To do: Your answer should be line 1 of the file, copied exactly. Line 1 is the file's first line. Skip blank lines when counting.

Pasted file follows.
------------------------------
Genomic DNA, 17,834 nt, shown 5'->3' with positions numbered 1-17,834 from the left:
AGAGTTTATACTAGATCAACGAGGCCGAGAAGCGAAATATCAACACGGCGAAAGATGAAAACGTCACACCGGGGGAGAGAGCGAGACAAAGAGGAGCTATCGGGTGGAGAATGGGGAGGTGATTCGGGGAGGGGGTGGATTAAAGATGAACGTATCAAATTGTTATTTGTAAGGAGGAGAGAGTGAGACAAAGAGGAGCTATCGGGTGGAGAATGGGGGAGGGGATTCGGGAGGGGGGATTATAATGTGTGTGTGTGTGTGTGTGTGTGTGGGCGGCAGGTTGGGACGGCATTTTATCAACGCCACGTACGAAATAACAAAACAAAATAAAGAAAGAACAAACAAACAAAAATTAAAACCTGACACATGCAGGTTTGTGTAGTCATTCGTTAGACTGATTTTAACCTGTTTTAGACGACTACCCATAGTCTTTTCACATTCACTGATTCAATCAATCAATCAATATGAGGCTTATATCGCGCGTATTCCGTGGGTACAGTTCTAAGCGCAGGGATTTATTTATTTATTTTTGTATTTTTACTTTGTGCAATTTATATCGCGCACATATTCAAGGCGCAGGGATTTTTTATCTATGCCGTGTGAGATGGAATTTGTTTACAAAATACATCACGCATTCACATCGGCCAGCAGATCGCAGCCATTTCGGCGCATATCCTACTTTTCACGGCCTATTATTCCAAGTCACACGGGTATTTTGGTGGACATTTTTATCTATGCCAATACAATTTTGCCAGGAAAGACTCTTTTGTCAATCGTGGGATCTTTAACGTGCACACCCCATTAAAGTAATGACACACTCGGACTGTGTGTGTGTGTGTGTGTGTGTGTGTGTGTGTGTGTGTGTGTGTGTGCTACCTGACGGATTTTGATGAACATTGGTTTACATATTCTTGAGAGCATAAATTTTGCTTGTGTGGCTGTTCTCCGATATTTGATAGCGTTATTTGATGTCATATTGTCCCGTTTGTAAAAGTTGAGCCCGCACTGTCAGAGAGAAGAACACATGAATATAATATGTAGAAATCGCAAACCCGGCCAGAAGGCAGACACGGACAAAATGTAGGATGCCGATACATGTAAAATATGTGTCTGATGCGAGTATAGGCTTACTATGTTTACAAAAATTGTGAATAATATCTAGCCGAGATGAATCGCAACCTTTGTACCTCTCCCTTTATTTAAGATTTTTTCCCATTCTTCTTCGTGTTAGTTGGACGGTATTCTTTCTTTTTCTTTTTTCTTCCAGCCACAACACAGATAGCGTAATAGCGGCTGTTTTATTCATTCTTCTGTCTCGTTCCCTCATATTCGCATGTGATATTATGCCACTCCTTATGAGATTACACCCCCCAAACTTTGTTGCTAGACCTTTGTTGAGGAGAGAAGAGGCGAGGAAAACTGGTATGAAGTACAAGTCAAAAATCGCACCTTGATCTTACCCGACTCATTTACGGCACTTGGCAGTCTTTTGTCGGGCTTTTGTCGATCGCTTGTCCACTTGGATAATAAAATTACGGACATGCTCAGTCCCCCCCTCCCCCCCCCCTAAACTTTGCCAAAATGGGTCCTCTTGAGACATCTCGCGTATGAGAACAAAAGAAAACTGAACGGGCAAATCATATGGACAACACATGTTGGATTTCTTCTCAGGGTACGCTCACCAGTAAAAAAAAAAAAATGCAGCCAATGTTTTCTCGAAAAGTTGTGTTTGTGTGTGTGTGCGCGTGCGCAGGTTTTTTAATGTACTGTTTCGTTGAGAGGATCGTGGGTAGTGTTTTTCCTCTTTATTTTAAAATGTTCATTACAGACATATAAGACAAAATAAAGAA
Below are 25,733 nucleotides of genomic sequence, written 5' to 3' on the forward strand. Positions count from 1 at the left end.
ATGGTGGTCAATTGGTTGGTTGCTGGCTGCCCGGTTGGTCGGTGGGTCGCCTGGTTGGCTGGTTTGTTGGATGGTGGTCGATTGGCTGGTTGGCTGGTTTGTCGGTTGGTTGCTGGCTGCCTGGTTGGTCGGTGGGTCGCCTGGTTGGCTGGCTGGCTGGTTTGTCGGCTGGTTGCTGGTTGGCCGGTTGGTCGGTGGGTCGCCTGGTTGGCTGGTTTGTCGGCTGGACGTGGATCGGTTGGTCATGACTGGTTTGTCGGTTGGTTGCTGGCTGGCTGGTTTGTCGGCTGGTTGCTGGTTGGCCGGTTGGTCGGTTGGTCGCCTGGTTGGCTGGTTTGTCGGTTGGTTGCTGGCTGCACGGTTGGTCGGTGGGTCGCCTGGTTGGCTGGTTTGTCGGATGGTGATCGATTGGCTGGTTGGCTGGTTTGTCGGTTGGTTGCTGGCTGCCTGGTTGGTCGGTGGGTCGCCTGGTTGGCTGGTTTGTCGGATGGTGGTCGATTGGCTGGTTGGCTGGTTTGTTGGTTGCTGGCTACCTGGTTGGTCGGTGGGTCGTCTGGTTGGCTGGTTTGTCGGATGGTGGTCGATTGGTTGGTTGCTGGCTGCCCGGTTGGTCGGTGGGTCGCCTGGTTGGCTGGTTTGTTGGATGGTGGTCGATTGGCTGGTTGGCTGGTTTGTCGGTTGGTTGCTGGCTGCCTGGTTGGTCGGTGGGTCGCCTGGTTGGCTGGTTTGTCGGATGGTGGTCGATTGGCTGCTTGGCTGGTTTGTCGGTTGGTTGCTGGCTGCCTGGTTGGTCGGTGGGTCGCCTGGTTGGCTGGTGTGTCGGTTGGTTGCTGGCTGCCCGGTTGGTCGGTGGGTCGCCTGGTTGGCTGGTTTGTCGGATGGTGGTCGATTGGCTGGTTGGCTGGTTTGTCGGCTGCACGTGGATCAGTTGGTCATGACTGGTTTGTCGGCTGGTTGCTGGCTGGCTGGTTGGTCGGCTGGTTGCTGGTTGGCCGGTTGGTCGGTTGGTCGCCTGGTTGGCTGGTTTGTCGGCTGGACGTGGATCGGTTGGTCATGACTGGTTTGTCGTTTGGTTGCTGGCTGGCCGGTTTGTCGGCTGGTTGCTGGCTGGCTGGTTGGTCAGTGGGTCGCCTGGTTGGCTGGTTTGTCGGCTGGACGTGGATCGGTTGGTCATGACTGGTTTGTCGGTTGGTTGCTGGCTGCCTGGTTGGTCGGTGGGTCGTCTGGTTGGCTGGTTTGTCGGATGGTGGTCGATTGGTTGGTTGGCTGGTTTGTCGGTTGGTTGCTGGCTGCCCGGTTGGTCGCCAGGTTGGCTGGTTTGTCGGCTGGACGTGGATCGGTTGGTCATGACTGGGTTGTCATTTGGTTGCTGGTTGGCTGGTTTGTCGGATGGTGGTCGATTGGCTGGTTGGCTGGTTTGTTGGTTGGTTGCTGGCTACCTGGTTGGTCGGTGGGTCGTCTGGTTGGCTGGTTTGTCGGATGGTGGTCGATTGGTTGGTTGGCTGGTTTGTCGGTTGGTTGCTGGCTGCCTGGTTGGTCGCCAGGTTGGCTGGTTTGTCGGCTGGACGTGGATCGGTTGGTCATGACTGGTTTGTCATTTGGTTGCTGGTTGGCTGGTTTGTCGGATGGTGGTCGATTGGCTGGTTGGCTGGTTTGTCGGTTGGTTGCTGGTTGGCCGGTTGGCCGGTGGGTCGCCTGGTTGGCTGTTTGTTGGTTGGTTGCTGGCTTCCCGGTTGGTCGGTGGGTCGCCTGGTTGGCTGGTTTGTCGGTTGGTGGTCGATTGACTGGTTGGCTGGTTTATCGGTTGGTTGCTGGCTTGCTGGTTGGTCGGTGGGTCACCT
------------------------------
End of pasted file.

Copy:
Genomic DNA, 17,834 nt, shown 5'->3' with positions numbered 1-17,834 from the left: